Updated: Nov 29, 2019
We've all heard the saying, "relationships shouldn't change you." If you've ever been in a relationship, you may have also heard your friends or family say "you've changed" at some point in time or warn you not to change. This can bring up a lot of mixed emotions for people which can lead to things like confusion, hurt, and even resentment. Furthermore, if this continues, it may result in bonds being broken or ties severed. So many often wonder, how do you know? How can you tell the difference between "good" or "bad" change in a relationship? I've developed a list of a few things to point you in the right direction as to figuring out where you might stand. Ready? Here we go!
1) Is the change being forced or pressured by your partner in some way?
A healthy relationship should never "pressure" you to change in any way. Certainly being given an ultimatum would fall under the negative side. Even if the change is for safety reasons, like self-harm or drug/alcohol abuse, the focus of change should be for you NOT the other person!
2) Do the changes align with your own core thoughts, beliefs, or values?
Change should be a representation or a piece of something you already believe in or stand for in some way. For example, if I'm someone who says I care about the environment but haven't been as active as I'd like to in the community, maybe my partner could share an event they saw that would give me a chance to be more involved or if they are already involved in something, invite me to participate with them.
3) Are the changes leading you away or towards your loved ones?
This can be a tricky one because it depends on the standing relationship dynamic with your family/friends. If your loved ones tend to abusive or hurtful towards you, then maybe creating some distance can be a good thing. On the other hand, if they are positive influences in your life, it would be a good sign for your partner to encourage you to spend more time with them or maybe even work on mending those relationships. However, the key here, is that no matter what you do, THE CHOICE IS YOURS!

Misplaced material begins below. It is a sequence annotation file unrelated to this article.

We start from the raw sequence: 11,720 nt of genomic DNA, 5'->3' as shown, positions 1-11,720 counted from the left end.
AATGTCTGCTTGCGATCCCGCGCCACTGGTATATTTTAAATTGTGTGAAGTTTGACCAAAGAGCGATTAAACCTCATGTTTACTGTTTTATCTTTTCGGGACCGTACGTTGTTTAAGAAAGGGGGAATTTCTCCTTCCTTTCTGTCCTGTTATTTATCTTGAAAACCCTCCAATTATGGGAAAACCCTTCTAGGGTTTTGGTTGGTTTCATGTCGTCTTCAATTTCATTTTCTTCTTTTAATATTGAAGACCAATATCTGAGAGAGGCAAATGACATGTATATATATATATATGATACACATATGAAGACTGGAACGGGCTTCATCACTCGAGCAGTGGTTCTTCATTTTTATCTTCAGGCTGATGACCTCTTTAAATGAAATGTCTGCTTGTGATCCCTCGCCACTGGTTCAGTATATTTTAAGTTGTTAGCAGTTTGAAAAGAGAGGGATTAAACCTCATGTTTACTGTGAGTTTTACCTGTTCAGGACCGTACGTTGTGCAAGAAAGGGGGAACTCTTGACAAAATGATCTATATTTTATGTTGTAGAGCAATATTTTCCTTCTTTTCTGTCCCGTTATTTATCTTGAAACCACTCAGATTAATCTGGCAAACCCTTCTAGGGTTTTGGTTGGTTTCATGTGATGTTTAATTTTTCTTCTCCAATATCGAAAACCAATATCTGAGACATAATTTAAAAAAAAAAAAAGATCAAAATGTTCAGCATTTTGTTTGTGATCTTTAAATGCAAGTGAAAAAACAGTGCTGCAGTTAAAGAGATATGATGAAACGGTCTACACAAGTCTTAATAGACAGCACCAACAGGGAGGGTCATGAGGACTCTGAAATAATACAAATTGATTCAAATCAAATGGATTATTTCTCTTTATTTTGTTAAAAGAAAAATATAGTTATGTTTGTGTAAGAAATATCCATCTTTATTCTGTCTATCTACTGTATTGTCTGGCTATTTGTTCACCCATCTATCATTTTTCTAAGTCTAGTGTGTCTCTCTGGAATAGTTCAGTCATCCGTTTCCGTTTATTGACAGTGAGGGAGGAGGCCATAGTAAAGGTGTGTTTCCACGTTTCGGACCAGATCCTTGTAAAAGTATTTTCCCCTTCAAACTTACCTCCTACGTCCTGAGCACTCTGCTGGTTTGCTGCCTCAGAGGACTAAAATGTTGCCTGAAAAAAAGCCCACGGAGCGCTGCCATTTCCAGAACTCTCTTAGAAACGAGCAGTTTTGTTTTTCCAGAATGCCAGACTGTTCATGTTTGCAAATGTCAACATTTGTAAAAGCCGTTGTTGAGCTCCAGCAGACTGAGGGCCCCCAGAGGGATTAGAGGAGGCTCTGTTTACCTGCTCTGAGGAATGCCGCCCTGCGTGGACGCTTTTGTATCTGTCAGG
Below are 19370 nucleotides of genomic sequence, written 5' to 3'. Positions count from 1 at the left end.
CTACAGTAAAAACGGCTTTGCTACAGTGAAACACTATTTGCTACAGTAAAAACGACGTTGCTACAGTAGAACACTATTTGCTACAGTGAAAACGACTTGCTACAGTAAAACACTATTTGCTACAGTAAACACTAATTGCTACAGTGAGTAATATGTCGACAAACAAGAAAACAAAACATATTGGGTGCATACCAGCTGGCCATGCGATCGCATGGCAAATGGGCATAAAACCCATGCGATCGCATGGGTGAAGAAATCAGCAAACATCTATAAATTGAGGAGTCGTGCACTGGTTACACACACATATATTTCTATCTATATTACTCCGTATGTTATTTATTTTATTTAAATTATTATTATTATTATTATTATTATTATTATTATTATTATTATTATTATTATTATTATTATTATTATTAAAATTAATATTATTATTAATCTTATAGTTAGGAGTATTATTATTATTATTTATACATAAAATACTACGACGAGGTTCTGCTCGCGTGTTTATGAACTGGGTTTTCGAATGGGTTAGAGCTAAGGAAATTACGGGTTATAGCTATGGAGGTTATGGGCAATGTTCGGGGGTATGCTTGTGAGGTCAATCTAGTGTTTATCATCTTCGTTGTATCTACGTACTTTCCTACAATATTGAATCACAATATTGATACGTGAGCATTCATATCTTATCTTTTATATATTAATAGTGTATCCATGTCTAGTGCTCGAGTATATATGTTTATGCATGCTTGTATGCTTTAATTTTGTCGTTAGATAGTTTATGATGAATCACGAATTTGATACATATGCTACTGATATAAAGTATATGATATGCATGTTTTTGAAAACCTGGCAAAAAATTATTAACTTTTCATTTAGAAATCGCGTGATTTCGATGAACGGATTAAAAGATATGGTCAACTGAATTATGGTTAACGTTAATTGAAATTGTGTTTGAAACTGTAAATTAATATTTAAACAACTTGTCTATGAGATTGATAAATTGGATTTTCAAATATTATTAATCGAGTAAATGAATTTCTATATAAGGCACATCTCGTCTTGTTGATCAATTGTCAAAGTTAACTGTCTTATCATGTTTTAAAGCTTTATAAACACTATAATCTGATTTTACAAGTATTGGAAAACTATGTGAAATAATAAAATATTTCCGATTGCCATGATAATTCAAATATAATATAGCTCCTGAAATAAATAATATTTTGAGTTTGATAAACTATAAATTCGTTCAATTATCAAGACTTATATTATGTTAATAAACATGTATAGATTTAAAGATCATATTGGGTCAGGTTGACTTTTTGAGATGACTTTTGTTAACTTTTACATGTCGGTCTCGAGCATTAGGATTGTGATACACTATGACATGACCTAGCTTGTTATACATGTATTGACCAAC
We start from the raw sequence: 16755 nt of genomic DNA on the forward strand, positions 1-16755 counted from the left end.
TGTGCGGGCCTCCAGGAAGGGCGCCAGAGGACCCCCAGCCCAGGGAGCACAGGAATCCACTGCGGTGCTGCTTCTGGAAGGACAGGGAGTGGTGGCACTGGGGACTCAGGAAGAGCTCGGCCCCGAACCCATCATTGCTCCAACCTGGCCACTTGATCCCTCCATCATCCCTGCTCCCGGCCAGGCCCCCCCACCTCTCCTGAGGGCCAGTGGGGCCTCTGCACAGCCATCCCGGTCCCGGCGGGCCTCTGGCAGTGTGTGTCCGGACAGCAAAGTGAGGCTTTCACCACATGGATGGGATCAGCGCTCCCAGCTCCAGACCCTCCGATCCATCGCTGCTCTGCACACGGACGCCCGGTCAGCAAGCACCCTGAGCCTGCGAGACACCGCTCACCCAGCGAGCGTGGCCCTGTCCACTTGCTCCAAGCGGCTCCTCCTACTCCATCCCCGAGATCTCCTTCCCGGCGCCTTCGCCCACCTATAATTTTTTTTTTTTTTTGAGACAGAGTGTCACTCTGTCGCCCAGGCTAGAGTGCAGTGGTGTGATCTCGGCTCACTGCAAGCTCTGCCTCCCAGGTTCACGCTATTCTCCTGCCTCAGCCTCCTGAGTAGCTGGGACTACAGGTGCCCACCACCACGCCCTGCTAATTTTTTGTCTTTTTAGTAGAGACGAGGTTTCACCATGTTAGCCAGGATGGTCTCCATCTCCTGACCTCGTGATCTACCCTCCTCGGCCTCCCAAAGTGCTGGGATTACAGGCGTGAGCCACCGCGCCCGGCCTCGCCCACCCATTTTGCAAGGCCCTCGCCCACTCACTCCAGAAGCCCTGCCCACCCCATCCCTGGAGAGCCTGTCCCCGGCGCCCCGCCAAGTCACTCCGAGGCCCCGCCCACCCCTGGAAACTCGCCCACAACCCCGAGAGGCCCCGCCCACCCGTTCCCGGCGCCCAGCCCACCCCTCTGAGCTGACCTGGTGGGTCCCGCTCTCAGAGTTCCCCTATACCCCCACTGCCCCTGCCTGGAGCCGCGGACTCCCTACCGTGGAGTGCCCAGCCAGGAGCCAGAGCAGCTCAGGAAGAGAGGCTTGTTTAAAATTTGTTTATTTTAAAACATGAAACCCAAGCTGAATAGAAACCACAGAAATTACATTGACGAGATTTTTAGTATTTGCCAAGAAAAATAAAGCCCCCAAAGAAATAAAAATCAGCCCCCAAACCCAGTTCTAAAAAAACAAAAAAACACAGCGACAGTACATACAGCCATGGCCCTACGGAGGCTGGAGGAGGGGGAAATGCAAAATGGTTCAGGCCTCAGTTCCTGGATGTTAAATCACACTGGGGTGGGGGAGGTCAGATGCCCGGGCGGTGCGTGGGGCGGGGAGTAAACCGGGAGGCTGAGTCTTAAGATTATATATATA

4) Are the changes sustainable?
This one is pretty straightforward. The change should be something you can keep up with, realistic. If you feel that the stakes keep getting higher and higher and are possibly too demanding, there should be enough safety and comfort in the relationship to communicate this to your partner without fear of consequences/retaliation.
5) Do you feel better about yourself?
This one ties all the previous 4 in here and is really a culmination of it being either healthy or unhealthy. If you feel good about yourself, maybe more confident, happy, peaceful, or whatever else, it's likely a good sign of positive change!
These are my top 5 ways to tell if the change you're experiencing in a relationship is healthy. Though there can be many more, it's a good place to start! If you are experiencing or know someone who may be questioning this for themselves, offer these as some talking points. It could be helpful in reflecting on the relationship as well as personal growth.